jCT stands for Java Code Tomograph. jCT is a powerful framework for metrics extraction and processing. jCT offers an extensible measurement infrastructure with built-in support for the curated repositories Qualitas Corpus and Helix. With jCT, large-scale empirical studies of code within the same software system or across different software systems become feasible.

We have developed jCT framework specifically to help understand software systems from empirical data. In order to be effective, we require it to

  • process non-trivial software systems,
  • support the addition of new measures easily, and
  • yield a natural and adaptive approach for meaningful interpretation of metrics data.

jCT is a stand-alone Java application and it operates on bytecode rather than source code. Java class files, which contain simultaneously both IL-bytecode and meta data, yield nearly the same information as source files. Bytecode can, therefore, be considered isomorphic to source code. Moreover, due to the absence of any source-level syntactic sugar and auxiliary information, bytecode provides a more direct access to the information we seek.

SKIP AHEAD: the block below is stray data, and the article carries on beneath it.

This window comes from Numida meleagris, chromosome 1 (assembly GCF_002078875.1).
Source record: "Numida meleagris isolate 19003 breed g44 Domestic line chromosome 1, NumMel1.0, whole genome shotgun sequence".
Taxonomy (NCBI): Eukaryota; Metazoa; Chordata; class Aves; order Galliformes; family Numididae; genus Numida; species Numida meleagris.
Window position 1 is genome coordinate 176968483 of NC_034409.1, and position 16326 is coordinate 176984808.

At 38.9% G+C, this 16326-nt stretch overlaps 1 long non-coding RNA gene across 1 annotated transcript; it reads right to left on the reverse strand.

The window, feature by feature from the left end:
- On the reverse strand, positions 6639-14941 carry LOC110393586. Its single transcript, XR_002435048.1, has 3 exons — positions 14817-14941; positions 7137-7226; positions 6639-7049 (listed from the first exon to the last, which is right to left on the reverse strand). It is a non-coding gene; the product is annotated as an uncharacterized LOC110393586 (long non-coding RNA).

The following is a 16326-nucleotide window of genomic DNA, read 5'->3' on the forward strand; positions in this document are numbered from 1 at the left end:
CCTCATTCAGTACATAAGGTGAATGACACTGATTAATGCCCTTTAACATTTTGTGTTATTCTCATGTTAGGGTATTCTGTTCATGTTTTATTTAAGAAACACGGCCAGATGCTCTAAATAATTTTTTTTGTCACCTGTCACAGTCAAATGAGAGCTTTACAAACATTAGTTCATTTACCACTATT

By design, the extraction engine of jCT does not provide any default measures per se. Instead, we use a light-weight extension mechanism to supply desired metrics definitions to it. This mechanism is viewpoint-agnostic. So, when defining a new measure we are not bound to adhere to any predefined analysis model. The resulting flexibility allows us to tailor every measure to the specific needs of the intended analysis. For example, we can use jCT not only to capture a variety of object-oriented class and method metrics (e.g., the CK metrics suite), but also to emulate javap to build our own Java class file disassembler or to emit class and method graphs for independent graph-based analyses.


  • Markus Lumpe, Samiran Mahmud, and Olga Goloshchapova. jCT: A Java Code Tomograph, Proceedings of 26th IEEE/ACM International Conference on Automated Software Engineering (ASE 2011), Lawrence, KA, USA, pp. 616-619, November 2011. (Poster)


Markus Lumpe
Olga Goloshchapova
Samiran Mahmud